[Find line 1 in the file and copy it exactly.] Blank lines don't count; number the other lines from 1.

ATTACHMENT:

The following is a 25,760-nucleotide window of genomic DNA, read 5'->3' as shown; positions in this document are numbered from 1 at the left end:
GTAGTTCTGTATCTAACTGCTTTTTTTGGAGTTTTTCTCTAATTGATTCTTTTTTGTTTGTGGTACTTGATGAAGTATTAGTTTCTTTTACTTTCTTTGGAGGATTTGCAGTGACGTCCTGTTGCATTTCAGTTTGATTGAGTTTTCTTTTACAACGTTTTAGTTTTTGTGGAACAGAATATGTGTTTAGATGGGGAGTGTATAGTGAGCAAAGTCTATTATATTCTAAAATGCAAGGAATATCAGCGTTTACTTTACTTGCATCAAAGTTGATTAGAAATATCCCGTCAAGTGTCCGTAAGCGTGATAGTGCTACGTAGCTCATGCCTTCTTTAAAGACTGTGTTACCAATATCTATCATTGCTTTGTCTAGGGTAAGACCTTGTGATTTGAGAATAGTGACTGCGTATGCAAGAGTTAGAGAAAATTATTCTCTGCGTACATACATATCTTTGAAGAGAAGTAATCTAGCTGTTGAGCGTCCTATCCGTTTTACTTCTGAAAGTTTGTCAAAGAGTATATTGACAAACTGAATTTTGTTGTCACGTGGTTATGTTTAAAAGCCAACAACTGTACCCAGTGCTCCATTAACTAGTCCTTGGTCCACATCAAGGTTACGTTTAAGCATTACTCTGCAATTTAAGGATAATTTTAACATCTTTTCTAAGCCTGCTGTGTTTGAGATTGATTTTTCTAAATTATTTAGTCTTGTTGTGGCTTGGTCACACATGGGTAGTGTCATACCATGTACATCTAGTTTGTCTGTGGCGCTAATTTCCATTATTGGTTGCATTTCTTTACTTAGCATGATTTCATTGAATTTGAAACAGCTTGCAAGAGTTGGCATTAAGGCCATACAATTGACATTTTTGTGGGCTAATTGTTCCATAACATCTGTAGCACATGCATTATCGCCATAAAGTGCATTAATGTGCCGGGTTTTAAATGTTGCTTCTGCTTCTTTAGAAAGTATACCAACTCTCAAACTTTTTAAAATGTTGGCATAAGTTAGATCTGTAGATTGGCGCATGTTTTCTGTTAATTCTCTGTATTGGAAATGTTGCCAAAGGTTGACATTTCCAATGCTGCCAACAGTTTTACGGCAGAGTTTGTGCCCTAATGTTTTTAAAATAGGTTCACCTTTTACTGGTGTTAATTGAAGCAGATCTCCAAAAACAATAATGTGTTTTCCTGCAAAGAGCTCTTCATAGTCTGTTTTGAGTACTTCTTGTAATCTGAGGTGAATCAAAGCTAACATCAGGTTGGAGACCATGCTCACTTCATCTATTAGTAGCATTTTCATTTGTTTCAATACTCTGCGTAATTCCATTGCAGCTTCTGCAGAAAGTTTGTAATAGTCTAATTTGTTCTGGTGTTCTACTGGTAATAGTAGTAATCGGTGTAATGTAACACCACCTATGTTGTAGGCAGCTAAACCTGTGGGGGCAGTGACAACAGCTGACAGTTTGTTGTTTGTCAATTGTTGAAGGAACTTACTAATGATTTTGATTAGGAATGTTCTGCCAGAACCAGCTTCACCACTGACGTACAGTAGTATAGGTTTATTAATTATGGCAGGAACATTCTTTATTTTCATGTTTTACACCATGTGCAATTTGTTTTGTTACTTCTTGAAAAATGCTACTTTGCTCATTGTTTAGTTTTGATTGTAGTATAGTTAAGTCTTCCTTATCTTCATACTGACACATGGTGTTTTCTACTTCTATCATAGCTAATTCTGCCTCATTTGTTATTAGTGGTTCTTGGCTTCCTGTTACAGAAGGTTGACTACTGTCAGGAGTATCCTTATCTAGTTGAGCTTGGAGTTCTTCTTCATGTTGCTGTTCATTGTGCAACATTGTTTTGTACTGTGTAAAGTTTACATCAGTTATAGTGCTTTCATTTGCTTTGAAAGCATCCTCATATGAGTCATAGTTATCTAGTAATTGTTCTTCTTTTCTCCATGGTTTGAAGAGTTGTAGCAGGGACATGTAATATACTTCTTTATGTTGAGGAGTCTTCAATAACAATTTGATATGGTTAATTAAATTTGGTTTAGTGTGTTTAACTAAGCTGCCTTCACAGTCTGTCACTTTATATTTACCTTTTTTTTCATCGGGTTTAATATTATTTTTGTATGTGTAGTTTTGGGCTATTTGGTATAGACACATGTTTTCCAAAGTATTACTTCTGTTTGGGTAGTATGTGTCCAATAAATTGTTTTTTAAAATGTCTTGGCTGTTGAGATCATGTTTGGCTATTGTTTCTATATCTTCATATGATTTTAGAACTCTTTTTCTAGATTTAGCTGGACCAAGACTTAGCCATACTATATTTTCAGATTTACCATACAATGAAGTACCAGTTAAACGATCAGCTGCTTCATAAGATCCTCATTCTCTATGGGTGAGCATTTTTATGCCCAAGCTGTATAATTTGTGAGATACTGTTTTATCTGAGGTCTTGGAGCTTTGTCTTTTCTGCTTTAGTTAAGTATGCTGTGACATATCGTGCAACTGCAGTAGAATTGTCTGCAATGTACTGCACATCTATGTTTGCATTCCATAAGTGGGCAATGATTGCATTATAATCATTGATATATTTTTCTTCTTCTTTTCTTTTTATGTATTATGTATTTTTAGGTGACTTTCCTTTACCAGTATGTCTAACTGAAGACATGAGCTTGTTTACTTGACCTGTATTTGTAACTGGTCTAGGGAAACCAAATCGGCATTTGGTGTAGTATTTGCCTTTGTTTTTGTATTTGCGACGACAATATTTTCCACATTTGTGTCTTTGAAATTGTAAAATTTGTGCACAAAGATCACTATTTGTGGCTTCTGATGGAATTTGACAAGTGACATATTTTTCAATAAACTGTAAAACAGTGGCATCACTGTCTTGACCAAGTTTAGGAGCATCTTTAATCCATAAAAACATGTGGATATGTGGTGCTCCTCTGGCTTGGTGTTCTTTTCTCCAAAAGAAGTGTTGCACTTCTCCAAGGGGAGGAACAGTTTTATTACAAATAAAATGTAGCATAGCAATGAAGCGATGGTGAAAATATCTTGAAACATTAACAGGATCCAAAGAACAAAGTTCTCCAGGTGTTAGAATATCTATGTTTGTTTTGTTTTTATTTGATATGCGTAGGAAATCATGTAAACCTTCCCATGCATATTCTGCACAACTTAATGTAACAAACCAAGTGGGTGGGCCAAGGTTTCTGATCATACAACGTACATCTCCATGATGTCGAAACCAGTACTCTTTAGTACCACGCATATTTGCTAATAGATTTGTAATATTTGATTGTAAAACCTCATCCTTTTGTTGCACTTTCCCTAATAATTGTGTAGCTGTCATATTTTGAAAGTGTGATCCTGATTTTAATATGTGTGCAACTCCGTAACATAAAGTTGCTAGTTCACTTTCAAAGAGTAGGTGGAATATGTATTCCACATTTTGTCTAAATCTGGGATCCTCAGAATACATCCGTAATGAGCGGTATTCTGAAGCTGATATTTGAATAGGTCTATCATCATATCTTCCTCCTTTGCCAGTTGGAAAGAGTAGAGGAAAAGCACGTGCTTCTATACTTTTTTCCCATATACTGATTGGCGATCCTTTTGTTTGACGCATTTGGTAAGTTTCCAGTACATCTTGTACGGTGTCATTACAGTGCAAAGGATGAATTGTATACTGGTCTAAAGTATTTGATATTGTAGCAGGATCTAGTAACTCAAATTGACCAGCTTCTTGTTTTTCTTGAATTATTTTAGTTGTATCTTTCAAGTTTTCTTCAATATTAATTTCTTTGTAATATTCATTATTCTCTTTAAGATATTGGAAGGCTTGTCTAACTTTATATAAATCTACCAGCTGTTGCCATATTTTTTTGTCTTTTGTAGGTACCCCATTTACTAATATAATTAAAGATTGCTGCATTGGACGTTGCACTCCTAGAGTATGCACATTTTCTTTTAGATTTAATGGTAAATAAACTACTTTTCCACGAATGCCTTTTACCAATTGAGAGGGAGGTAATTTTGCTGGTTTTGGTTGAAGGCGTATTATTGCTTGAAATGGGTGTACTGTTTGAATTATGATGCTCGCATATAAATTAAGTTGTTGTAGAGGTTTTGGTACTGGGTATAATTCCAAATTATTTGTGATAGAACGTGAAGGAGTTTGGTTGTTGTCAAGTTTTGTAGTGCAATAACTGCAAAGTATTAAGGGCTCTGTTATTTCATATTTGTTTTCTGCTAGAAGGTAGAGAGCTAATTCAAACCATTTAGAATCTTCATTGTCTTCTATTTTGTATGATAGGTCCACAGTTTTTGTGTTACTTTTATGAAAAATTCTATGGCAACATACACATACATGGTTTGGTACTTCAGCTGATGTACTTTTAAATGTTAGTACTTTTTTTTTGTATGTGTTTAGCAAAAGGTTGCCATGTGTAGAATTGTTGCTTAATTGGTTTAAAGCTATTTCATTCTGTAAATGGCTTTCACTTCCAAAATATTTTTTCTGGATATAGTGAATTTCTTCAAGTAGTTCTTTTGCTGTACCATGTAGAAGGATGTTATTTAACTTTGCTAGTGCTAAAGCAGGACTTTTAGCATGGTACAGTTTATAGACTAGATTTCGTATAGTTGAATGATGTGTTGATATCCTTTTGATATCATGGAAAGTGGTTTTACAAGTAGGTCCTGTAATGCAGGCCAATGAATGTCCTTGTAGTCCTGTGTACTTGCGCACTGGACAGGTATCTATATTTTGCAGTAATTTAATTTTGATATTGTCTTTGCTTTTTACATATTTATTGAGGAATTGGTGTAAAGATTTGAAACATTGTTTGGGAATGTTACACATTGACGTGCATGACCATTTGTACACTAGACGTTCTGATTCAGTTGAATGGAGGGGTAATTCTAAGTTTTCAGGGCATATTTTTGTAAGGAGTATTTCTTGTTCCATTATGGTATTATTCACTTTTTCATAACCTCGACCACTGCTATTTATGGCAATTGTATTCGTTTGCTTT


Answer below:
The following is a 25,760-nucleotide window of genomic DNA, read 5'->3' as shown; positions in this document are numbered from 1 at the left end: